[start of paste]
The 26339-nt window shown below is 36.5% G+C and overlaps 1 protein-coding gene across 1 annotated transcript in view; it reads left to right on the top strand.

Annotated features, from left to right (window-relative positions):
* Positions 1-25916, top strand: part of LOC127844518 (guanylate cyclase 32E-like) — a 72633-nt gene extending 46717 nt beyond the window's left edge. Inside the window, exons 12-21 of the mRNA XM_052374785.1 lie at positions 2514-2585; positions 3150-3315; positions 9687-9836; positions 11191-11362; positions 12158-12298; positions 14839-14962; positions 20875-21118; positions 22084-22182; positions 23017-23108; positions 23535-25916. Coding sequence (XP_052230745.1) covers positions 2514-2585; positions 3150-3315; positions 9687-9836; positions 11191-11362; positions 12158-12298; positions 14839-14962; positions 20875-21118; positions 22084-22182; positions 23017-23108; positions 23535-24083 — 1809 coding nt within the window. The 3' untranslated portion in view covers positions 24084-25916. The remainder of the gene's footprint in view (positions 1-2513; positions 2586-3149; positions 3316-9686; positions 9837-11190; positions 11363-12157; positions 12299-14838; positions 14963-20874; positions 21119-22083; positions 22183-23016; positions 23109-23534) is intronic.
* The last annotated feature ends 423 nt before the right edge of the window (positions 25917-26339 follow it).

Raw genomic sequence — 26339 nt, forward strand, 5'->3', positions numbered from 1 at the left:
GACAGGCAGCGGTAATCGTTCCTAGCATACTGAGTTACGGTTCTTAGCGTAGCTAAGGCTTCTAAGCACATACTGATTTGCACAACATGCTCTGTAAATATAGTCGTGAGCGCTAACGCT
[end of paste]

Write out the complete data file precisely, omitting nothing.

The 26339-nt window shown below is 36.5% G+C and overlaps 1 protein-coding gene across 1 annotated transcript in view; it reads left to right on the top strand.

Annotated features, from left to right (window-relative positions):
* Positions 1-25916, top strand: part of LOC127844518 (guanylate cyclase 32E-like) — a 72633-nt gene extending 46717 nt beyond the window's left edge. Inside the window, exons 12-21 of the mRNA XM_052374785.1 lie at positions 2514-2585; positions 3150-3315; positions 9687-9836; positions 11191-11362; positions 12158-12298; positions 14839-14962; positions 20875-21118; positions 22084-22182; positions 23017-23108; positions 23535-25916. Coding sequence (XP_052230745.1) covers positions 2514-2585; positions 3150-3315; positions 9687-9836; positions 11191-11362; positions 12158-12298; positions 14839-14962; positions 20875-21118; positions 22084-22182; positions 23017-23108; positions 23535-24083 — 1809 coding nt within the window. The 3' untranslated portion in view covers positions 24084-25916. The remainder of the gene's footprint in view (positions 1-2513; positions 2586-3149; positions 3316-9686; positions 9837-11190; positions 11363-12157; positions 12299-14838; positions 14963-20874; positions 21119-22083; positions 22183-23016; positions 23109-23534) is intronic.
* The last annotated feature ends 423 nt before the right edge of the window (positions 25917-26339 follow it).

Raw genomic sequence — 26339 nt, forward strand, 5'->3', positions numbered from 1 at the left:
GACAGGCAGCGGTAATCGTTCCTAGCATACTGAGTTACGGTTCTTAGCGTAGCTAAGGCTTCTAAGCACATACTGATTTGCACAACATGCTCTGTAAATATAGTCGTGAGCGCTAACGCT